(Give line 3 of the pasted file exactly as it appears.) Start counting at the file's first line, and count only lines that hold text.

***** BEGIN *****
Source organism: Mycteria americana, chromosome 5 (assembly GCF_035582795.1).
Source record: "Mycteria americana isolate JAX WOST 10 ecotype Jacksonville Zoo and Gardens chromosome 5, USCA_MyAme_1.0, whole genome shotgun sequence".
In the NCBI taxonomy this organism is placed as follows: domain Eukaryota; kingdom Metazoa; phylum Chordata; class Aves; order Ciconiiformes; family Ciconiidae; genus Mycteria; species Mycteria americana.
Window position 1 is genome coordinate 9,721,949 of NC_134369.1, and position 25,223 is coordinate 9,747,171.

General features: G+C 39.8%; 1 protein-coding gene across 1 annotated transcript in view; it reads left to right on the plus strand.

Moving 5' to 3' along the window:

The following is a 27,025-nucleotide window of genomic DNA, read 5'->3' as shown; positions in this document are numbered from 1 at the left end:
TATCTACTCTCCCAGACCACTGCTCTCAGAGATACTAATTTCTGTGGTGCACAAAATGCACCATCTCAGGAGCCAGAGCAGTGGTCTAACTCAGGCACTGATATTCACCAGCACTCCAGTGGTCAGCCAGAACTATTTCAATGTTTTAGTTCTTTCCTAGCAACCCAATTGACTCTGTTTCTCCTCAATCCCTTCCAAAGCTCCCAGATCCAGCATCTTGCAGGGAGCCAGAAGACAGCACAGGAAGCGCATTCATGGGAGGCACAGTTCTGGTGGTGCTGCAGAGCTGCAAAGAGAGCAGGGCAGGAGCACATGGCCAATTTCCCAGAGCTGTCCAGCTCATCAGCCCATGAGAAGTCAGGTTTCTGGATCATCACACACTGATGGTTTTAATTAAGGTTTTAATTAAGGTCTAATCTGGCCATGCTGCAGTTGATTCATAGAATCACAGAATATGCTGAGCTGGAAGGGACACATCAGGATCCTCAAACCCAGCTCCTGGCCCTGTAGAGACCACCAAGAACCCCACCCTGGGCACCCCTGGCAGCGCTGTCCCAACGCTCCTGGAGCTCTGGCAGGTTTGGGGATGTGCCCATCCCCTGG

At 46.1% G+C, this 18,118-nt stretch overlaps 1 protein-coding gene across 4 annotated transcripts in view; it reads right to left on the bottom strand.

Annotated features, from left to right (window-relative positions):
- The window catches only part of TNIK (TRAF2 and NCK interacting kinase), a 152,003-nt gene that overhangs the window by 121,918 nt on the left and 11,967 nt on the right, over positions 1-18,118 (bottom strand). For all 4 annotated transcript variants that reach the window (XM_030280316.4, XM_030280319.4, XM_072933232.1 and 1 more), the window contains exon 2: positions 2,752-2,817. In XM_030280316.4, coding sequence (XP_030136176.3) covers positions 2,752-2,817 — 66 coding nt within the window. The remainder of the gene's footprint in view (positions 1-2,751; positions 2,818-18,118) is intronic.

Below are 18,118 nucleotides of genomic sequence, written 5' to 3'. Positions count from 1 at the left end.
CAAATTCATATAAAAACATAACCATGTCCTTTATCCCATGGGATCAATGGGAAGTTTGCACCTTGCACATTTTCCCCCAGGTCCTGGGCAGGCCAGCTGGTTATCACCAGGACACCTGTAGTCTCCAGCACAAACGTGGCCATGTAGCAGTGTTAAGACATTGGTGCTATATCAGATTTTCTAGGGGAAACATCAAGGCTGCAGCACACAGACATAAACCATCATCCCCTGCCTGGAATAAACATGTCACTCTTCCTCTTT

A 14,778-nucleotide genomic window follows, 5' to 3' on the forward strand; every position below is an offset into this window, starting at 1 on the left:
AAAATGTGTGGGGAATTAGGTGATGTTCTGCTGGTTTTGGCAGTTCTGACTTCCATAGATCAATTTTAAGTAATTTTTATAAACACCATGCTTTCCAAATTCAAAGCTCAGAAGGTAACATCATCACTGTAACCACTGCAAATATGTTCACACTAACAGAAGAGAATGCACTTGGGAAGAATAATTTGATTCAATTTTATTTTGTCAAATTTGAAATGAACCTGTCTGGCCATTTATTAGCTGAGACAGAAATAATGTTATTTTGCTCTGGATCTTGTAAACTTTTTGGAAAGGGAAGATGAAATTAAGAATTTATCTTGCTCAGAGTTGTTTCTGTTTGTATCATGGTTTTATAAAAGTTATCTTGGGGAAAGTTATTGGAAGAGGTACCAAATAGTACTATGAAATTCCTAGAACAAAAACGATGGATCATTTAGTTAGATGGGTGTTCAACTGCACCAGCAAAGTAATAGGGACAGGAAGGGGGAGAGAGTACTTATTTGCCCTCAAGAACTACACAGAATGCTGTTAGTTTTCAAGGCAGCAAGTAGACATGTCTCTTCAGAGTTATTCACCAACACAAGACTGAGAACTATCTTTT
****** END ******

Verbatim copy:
In the NCBI taxonomy this organism is placed as follows: domain Eukaryota; kingdom Metazoa; phylum Chordata; class Aves; order Ciconiiformes; family Ciconiidae; genus Mycteria; species Mycteria americana.